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Myers v. Schlossberg

United States District Court, D. Maryland

February 1, 2019

GREGORY B. MYERS, et al. Appellants,


          Paula Xinis United States District Judge

         Pending before the Court in this appeal from the United States Bankruptcy Court for the District of Maryland is Appellee Trustee Roger Schlossberg's motion to dismiss appeal for failure to file brief. ECF No. 3. Appellants Gregory Myers and Barbara Ann Kelly oppose the motion. ECF No. 4. The Court afforded the parties a recorded hearing on this motion and now rules. For the reasons given below, the Trustee's motion is GRANTED.

         I. Background

         On December 11, 2018, Gregory Myers and Barbara Ann Kelly (collectively, “Appellants”), noted an appeal from the Bankruptcy Court's Order dismissing an “Emergency Motion for Accounting and Order Releasing Exempt Property.” ECF No. 1. On the same date, the Appellants designated the record, pursuant to Rule 8009 of the Federal Rules of Bankruptcy Procedure, which was docketed by the Clerk of this Court. ECF No. 3-1. On January 16, 2019, Appellee moved to dismiss the appeal because the Appellants have yet to file their opening brief, as required under the Bankruptcy rules. ECF No. 3. Appellants opposed dismissal (ECF No. 4) but have yet to file an opening brief.

         Even more vexing, Appellants have persisted in questionable litigation strategy that can only be viewed as dilatory and irresponsible. Appellants noted this appeal with the assistance of counsel, Roger Simmons, who purports to have entered a “limited appearance” not on behalf of the debtor, but as “tenants by the entirety.”[1] Simmons entered his appearance in this manner before this Court after the Bankruptcy Court had stricken Simmons' appearance for failing to demonstrate the legal entitlement to pursue relief on behalf of “tenants by the entirety.” Bankruptcy Petition 15-26033, Dkt. No. 791. Appellants also “designated” all eight hundred docket entries, even though the current appeal presents a narrow question of law: whether the Bankruptcy Court properly found that the requested emergency accounting can be obtained only through an adversary proceeding and not by motion pursuant to Bankruptcy Rule 7001. Yet Appellants have not mustered the energy to file an opening brief or justify the need for more time. For the following reasons, the appeal must be dismissed.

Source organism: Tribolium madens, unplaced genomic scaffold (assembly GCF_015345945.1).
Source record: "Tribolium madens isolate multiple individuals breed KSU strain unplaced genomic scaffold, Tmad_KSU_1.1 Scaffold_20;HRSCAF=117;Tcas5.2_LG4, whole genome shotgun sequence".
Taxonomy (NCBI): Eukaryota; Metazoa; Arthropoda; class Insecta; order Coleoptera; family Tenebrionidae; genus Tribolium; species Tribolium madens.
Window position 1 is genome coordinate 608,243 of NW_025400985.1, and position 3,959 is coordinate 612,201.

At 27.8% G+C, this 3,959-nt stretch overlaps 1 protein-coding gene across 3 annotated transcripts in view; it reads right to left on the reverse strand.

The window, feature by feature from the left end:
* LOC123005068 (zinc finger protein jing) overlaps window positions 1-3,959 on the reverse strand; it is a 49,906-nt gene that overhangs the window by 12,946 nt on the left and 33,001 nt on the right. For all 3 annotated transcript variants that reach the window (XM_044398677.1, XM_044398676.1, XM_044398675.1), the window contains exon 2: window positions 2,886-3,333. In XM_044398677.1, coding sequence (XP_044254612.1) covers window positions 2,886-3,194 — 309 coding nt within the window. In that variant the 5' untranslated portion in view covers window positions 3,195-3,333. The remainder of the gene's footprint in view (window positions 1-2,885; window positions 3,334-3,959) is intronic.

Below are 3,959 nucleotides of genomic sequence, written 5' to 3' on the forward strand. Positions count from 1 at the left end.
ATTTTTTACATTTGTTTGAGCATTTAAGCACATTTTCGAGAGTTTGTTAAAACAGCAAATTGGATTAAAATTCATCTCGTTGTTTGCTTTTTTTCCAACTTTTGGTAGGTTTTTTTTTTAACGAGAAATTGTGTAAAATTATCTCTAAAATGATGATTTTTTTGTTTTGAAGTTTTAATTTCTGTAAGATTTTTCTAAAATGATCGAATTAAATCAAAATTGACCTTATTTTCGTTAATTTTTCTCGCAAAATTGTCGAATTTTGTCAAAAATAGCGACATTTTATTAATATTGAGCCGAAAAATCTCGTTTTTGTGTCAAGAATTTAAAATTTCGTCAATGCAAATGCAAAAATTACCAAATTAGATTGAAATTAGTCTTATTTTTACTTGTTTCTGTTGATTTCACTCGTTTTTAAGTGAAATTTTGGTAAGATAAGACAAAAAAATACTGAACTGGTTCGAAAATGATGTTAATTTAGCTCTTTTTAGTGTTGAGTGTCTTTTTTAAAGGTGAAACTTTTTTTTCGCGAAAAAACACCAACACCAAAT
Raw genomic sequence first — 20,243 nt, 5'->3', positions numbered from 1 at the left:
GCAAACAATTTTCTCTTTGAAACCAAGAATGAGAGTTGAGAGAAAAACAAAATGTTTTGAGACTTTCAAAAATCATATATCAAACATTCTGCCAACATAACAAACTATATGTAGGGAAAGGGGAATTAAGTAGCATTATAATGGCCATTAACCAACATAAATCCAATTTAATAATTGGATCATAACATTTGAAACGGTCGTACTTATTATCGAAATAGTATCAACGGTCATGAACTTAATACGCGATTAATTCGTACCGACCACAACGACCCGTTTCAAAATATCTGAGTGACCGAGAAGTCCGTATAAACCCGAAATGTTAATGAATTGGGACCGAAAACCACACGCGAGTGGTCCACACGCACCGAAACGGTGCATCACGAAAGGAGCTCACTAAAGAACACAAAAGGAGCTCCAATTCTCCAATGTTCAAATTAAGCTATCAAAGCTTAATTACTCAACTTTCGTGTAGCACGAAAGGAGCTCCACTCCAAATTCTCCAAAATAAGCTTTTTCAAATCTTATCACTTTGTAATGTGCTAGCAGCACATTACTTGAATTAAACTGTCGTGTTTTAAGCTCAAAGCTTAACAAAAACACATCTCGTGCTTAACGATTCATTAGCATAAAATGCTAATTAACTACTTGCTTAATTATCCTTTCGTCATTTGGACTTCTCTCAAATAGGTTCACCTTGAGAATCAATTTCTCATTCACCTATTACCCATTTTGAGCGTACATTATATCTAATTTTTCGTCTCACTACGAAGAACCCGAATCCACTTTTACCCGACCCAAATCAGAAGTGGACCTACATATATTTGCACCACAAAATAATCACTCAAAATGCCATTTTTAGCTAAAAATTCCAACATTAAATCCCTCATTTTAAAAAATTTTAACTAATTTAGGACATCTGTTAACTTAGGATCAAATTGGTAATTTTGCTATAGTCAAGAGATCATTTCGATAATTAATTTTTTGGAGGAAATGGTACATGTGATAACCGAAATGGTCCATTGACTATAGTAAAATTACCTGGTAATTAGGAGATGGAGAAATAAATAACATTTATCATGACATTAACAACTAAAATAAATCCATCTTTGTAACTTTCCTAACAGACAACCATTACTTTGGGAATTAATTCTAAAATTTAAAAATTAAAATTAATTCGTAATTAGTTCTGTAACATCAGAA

II. Analysis

         Bankruptcy Rule 8018 makes plain that appellants “must serve and file a brief within 30 days after the docketing of notice that the record has been transmitted or is available electronically.” Fed.R.Bankr.P. 8018(a)(1). Under Local Rule 404.3, when a party fails to comply with Bankruptcy Rule 8018, this Court may dismiss the appeal “after giving appellant an opportunity to explain the non-compliance and upon considering whether the non-compliance had prejudicial effect on the other parties.” D. Md. Loc. R. 404.3. Further, Bankruptcy Rule 8003(2) (formerly cited as Rule 8001(a)) provides that a failure to file and serve a brief is grounds for the district court “to act as it considers appropriate, including dismissing the appeal.” Fed.R.Bankr.P. 8003(2). Before dismissing an appeal under Rule 8003(2), the court must take at least one of the following steps: “(1) make a finding of bad faith or negligence; (2) give the appellant notice or an opportunity to explain the delay; (3) consider whether the delay had any possible prejudicial effect on the other parties; or (4) indicate that it considered the impact of the sanction and available alternatives.” In re Serra Builders, Inc., 970 F.2d 1309, 1311 (4th Cir. 1992). See also In re SPR Corp., 45 F.3d 70, 74 (4th Cir. 1995) (“a proper application of [the Serra] test will normally require a district court to consider and balance all relevant factors”). Appellants have been given notice and opportunity to explain, but they have failed to persuade the Court that good cause exists to excuse the delay.